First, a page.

In This Article Expand or collapse the "in this article" section The Impact of the French Revolution on the Caribbean

  • Introduction
  • General
  • Reference Works
  • Journals
  • Biographies
  • Revolutionary France and the Haitian Revolution
  • French Caribbean: Leeward and Windward Islands
  • The French Revolution and the British and Dutch Caribbean
  • The French Revolution and the Spanish Caribbean

Atlantic History The Impact of the French Revolution on the Caribbean
Cristina Soriano
  • LAST MODIFIED: 23 August 2022
  • DOI: 10.1093/obo/9780199730414-0369


For decades, the French Revolution has occupied a prominent place within Western historiography, one that has traditionally considered this event as a turning point in the history of the modern world. Hundreds of history books have been devoted to understanding the causes, impact, and consequences of this radical movement not only in France, but also within Europe, and in the Americas, Africa, and even Asia. The emergence, in the last two decades of the twentieth century, of an Atlantic World historiography encouraged scholars to study the impact of the French Revolution in the Atlantic World and, in particular, in the Caribbean region, where the 18th-century French empire held economically crucial colonies such as Saint-Domingue, Guadeloupe, and Martinique. French colonies were directly affected by the events of the French Revolution; mixed-race colonial subjects and enslaved workers in the French Caribbean, for example, began to use ideas of universal rights to challenge the colonial state and even the French National Assembly, offering their own interpretations on freedom, equality, and citizenship in a world that was going through radical changes. Historians have shown how the Caribbean transcultural space transformed 18th-century political culture of republicanism into a new struggle for emancipation and citizenship; the clearest example would be the creation of the Republic of Haiti in 1804, the first independent black nation in the Western world, also the first one to abolish slavery for good. It is important to keep in mind that the Caribbean region was a space that comprised both islands and continental coasts—a space that was not the exclusive dominion of a single European state but that was simultaneously Spanish, British, French, Dutch, Danish, Native American, and African. The peoples, information, and goods that circulated throughout the Caribbean region crossed language and geopolitical barriers; for this reason, it has been also crucial to understand how the French Revolution affected these other regions ruled by different empires and inhabited by different ethno-racial groups, and how local reverberations and adjustments affected, in turn, European empires. In the last two decades, historians have begun to pay attention to the connections between the French Revolution and the Caribbean not only because it reveals the crucial impact of the movement in the enslaved-based sugar-producing Caribbean colonies, but also because it has thrown light into how events in 19th-century Europe were impacted from what transpired in the Caribbean colonies once they were transformed by the Atlantic revolutions.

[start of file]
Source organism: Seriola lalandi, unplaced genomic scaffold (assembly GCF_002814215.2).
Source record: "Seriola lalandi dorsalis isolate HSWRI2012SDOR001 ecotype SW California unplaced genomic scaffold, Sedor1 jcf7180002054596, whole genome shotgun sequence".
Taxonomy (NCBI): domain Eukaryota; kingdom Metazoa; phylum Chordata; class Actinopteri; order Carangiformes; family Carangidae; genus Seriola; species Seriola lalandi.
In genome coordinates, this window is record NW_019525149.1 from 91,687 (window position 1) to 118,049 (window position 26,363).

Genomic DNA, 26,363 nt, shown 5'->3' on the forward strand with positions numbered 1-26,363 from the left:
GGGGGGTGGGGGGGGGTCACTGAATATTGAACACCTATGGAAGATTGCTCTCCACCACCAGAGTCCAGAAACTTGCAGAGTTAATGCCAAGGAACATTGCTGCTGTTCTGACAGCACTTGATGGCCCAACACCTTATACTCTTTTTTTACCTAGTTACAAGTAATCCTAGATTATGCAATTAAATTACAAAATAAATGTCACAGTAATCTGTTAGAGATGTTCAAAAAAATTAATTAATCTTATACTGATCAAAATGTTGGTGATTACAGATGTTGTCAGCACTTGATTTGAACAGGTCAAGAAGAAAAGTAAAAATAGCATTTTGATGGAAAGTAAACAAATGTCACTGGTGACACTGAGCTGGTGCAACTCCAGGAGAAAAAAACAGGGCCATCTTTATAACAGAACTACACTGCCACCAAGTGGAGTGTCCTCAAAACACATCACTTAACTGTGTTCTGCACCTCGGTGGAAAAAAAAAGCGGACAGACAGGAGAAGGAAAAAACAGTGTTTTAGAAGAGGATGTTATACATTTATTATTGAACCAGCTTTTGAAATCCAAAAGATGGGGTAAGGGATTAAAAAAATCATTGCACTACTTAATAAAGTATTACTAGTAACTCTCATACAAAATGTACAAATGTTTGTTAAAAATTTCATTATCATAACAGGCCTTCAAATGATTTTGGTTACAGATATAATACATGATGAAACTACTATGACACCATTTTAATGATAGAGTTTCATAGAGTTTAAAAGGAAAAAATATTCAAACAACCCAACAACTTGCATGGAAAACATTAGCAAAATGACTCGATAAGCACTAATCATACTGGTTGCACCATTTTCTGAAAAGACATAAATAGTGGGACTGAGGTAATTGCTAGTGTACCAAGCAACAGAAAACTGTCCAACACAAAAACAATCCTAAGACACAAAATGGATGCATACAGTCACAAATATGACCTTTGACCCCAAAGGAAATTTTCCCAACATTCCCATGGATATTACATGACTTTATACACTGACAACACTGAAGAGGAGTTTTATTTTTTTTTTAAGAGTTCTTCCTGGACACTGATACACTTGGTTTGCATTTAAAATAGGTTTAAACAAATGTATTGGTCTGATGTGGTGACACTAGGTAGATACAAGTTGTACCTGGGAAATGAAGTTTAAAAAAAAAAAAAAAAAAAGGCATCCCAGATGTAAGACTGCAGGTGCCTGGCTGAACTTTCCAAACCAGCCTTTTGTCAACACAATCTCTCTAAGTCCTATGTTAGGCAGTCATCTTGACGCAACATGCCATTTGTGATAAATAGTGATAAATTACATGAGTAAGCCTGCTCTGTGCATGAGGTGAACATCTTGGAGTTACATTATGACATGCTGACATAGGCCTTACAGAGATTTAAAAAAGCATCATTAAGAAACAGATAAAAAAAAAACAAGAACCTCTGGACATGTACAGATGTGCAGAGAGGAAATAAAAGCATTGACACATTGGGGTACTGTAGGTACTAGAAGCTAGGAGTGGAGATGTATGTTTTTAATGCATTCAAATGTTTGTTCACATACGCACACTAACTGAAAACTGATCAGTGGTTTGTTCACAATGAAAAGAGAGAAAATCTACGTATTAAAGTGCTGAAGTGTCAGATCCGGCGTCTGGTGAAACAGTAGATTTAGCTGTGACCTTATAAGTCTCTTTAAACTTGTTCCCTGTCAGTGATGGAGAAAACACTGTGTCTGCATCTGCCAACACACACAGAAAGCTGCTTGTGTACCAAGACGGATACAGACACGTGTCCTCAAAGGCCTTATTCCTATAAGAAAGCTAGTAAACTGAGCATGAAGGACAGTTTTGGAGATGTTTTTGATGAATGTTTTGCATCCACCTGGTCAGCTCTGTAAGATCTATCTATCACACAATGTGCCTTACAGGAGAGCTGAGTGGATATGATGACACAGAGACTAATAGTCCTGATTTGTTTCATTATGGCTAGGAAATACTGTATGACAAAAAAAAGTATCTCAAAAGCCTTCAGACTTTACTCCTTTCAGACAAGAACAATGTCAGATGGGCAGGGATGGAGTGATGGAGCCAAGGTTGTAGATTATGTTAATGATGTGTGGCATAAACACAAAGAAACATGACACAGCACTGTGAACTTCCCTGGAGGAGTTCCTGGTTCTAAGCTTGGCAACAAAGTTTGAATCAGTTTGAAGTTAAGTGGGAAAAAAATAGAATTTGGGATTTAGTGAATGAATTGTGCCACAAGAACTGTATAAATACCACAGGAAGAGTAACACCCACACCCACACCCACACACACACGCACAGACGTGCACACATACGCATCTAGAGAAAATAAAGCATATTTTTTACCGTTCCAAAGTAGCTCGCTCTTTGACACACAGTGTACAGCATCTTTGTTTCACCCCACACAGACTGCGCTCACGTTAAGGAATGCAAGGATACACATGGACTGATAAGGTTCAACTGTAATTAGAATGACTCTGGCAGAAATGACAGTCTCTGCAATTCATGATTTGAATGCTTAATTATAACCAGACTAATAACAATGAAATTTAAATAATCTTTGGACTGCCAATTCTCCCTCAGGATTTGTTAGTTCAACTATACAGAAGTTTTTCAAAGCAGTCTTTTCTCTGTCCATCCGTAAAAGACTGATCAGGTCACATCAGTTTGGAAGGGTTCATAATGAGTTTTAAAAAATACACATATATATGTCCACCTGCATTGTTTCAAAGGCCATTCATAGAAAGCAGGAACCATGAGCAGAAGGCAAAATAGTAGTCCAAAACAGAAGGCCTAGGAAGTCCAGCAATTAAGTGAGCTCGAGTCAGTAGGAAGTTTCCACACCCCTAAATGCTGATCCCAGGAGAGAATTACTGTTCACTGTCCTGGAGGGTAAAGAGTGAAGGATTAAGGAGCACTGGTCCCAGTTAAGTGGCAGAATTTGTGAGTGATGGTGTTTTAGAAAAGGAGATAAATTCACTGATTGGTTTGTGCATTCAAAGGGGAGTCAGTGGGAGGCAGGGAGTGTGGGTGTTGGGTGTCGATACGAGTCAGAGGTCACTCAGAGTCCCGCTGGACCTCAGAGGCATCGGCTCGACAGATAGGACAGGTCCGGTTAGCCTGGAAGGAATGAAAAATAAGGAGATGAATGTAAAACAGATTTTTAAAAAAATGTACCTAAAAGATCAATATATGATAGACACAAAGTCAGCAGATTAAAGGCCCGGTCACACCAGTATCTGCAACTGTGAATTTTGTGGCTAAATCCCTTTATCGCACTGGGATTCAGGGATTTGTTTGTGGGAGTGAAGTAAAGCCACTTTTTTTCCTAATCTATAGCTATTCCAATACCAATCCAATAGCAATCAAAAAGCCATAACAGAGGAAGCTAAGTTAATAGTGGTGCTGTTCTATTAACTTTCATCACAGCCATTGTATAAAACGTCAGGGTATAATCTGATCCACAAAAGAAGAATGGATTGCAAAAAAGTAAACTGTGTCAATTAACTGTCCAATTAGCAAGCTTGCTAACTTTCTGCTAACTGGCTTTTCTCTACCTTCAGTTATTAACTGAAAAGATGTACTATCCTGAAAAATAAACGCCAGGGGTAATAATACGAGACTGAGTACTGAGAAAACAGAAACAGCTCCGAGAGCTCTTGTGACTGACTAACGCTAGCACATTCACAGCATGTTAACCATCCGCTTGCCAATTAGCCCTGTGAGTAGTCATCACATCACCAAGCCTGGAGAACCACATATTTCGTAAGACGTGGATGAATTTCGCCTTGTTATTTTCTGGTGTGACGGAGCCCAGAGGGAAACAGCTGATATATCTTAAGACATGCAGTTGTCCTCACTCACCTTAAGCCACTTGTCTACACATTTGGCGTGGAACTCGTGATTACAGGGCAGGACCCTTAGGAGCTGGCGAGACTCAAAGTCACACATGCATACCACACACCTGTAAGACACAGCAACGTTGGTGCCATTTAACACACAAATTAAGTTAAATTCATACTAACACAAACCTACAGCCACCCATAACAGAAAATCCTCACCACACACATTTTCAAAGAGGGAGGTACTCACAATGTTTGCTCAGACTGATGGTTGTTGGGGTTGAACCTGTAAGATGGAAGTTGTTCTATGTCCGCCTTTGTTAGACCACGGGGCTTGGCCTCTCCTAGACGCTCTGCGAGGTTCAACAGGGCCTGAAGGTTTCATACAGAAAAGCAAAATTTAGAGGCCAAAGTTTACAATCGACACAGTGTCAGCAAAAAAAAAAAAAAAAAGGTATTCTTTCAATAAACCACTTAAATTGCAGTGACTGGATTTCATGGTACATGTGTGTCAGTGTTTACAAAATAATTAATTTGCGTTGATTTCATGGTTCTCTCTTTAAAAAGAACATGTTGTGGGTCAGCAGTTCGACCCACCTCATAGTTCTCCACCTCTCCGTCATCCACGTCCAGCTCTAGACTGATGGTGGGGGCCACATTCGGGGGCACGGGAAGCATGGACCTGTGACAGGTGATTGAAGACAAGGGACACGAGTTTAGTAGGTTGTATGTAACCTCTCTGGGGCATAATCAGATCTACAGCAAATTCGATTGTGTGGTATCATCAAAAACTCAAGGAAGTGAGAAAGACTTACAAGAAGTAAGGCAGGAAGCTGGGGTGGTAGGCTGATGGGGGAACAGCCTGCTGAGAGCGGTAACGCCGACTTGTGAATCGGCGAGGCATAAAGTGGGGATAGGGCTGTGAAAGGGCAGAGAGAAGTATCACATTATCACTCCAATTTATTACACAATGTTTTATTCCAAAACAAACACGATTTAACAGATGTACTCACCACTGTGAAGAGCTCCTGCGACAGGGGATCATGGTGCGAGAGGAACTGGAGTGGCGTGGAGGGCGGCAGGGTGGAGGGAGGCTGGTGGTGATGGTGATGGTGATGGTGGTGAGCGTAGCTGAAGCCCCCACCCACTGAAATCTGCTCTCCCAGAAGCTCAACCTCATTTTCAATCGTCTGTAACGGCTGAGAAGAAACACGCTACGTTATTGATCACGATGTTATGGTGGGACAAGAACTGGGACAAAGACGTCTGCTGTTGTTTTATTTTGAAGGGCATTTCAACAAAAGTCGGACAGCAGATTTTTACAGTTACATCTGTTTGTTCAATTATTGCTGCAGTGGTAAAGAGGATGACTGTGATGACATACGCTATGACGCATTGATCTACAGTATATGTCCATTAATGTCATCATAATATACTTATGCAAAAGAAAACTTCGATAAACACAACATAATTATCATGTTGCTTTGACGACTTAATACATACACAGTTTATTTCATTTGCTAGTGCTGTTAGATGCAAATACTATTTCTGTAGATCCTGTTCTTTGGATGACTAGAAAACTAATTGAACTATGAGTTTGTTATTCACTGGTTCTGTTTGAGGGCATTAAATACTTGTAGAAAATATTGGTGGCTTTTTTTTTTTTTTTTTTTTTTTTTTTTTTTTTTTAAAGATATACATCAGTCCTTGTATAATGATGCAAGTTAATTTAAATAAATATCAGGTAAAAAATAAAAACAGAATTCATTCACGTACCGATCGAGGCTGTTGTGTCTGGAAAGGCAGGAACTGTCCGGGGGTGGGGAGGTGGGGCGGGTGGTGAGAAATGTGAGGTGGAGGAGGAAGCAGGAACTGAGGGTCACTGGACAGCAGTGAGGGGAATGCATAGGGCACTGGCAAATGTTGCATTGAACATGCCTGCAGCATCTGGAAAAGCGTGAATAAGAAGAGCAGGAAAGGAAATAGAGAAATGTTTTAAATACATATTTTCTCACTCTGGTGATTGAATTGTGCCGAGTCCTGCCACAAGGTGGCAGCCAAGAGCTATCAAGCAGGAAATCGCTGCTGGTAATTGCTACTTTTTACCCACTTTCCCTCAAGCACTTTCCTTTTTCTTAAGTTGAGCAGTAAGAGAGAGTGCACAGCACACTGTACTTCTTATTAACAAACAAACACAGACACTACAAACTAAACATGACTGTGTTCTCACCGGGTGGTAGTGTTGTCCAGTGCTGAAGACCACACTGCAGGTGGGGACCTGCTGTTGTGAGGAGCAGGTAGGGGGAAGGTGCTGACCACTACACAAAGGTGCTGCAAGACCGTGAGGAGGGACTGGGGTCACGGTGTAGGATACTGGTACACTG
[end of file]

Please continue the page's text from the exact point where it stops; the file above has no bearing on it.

The Atlantic world perspective that emerged in the last decade of the twentieth century had an important influence in French historiography that from the 1950s had been mainly organized around national and local approaches. Studies of the French colonial history and the French Atlantic emerged with force in the 2000s; these works paid attention not only to the history of Canada and Louisiana, but also to the French Caribbean. The French Revolution, in particular, became an important topic of exploration within the field of French Atlantic studies; Geggus 1989 and Gaspar and Geggus 1997 are important references to understand the connections between the French and the Haitian Revolutions, and Benot 2004 offers an interesting contribution to analyze French revolutionaries’ debates on slavery and colonialism. While Armitage and Sanjay 2010 provides a comparative analysis of different revolutions that took place in varied regions of the world during the eighteenth and nineteenth centuries (with three chapters dedicated to the French and the French Caribbean); Hunt 2010 and Bell 2014 offer important discussions on the global character of the French Revolution as well as the achievements and shortcomings of a globally turned historiography. Focusing on the Age of Revolutions period, Polaski 2015 explores the media and dynamics though which a “revolutionary spirit” reached regions and people spread over four different continents. Recently Ghachem 2015 offers a compelling reading of the original nature of the Haitian revolutionary transcript, one that put the anti-slavery agenda at the center of the Caribbean struggle, while Dubois and Turits 2019 offers a complex and comprehensive vision of the Caribbean and the threads that connect the region with the history of colonialism and modernity.

  • Armitage, David, and Subrahmanyam Sanjay. The Age of Revolutions in Global Context, c. 1760–1840. New York: Palgrave Macmillan, 2010.